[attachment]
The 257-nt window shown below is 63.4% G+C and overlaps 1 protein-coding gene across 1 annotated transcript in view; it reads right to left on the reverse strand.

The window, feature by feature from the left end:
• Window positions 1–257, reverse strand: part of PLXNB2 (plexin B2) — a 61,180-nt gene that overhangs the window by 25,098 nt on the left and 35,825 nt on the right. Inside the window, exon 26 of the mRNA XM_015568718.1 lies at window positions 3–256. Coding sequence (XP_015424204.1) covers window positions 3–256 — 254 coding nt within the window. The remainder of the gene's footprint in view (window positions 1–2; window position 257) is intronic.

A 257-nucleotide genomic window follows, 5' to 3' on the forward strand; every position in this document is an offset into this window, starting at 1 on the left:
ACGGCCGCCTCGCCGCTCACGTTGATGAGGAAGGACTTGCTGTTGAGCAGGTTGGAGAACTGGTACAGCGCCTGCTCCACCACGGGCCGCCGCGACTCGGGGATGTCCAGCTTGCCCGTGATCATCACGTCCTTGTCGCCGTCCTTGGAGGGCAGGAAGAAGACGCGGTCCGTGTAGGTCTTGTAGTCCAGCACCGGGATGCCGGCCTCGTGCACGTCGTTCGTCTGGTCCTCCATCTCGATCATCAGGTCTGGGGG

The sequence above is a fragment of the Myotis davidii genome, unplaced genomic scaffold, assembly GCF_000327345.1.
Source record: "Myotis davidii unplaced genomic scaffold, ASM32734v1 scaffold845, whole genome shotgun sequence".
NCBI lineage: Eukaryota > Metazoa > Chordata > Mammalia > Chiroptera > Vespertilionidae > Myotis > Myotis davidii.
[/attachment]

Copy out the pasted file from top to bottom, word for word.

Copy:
The 257-nt window shown below is 63.4% G+C and overlaps 1 protein-coding gene across 1 annotated transcript in view; it reads right to left on the reverse strand.

The window, feature by feature from the left end:
• Window positions 1–257, reverse strand: part of PLXNB2 (plexin B2) — a 61,180-nt gene that overhangs the window by 25,098 nt on the left and 35,825 nt on the right. Inside the window, exon 26 of the mRNA XM_015568718.1 lies at window positions 3–256. Coding sequence (XP_015424204.1) covers window positions 3–256 — 254 coding nt within the window. The remainder of the gene's footprint in view (window positions 1–2; window position 257) is intronic.

A 257-nucleotide genomic window follows, 5' to 3' on the forward strand; every position in this document is an offset into this window, starting at 1 on the left:
ACGGCCGCCTCGCCGCTCACGTTGATGAGGAAGGACTTGCTGTTGAGCAGGTTGGAGAACTGGTACAGCGCCTGCTCCACCACGGGCCGCCGCGACTCGGGGATGTCCAGCTTGCCCGTGATCATCACGTCCTTGTCGCCGTCCTTGGAGGGCAGGAAGAAGACGCGGTCCGTGTAGGTCTTGTAGTCCAGCACCGGGATGCCGGCCTCGTGCACGTCGTTCGTCTGGTCCTCCATCTCGATCATCAGGTCTGGGGG

The sequence above is a fragment of the Myotis davidii genome, unplaced genomic scaffold, assembly GCF_000327345.1.
Source record: "Myotis davidii unplaced genomic scaffold, ASM32734v1 scaffold845, whole genome shotgun sequence".
NCBI lineage: Eukaryota > Metazoa > Chordata > Mammalia > Chiroptera > Vespertilionidae > Myotis > Myotis davidii.